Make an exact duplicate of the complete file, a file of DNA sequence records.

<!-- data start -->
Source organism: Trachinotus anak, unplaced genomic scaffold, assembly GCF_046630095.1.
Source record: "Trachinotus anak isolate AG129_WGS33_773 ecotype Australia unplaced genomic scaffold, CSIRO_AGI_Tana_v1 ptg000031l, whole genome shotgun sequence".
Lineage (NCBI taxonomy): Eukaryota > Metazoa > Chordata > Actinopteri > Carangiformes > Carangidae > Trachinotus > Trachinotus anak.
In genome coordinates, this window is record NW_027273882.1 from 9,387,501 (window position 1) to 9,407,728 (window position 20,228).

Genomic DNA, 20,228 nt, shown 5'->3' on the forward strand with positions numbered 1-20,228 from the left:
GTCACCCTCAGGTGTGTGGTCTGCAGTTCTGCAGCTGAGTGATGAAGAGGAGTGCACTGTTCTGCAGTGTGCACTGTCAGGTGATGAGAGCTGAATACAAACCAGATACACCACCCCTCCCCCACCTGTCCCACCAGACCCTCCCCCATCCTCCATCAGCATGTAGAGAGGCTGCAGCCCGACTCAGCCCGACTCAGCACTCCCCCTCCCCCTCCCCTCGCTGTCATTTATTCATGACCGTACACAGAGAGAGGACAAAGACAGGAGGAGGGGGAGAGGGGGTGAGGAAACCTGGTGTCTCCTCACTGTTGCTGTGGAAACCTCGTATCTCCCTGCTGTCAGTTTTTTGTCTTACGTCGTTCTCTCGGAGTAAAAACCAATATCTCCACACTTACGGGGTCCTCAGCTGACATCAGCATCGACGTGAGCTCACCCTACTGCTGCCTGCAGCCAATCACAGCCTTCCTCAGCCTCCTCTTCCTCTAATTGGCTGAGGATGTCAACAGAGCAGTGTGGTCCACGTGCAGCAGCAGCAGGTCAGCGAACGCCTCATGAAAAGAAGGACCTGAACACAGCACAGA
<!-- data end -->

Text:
Source organism: Trachinotus anak, unplaced genomic scaffold, assembly GCF_046630095.1.
Source record: "Trachinotus anak isolate AG129_WGS33_773 ecotype Australia unplaced genomic scaffold, CSIRO_AGI_Tana_v1 ptg000031l, whole genome shotgun sequence".
Lineage (NCBI taxonomy): Eukaryota > Metazoa > Chordata > Actinopteri > Carangiformes > Carangidae > Trachinotus > Trachinotus anak.
In genome coordinates, this window is record NW_027273882.1 from 9,387,501 (window position 1) to 9,407,728 (window position 20,228).

Genomic DNA, 20,228 nt, shown 5'->3' on the forward strand with positions numbered 1-20,228 from the left:
GTCACCCTCAGGTGTGTGGTCTGCAGTTCTGCAGCTGAGTGATGAAGAGGAGTGCACTGTTCTGCAGTGTGCACTGTCAGGTGATGAGAGCTGAATACAAACCAGATACACCACCCCTCCCCCACCTGTCCCACCAGACCCTCCCCCATCCTCCATCAGCATGTAGAGAGGCTGCAGCCCGACTCAGCCCGACTCAGCACTCCCCCTCCCCCTCCCCTCGCTGTCATTTATTCATGACCGTACACAGAGAGAGGACAAAGACAGGAGGAGGGGGAGAGGGGGTGAGGAAACCTGGTGTCTCCTCACTGTTGCTGTGGAAACCTCGTATCTCCCTGCTGTCAGTTTTTTGTCTTACGTCGTTCTCTCGGAGTAAAAACCAATATCTCCACACTTACGGGGTCCTCAGCTGACATCAGCATCGACGTGAGCTCACCCTACTGCTGCCTGCAGCCAATCACAGCCTTCCTCAGCCTCCTCTTCCTCTAATTGGCTGAGGATGTCAACAGAGCAGTGTGGTCCACGTGCAGCAGCAGCAGGTCAGCGAACGCCTCATGAAAAGAAGGACCTGAACACAGCACAGA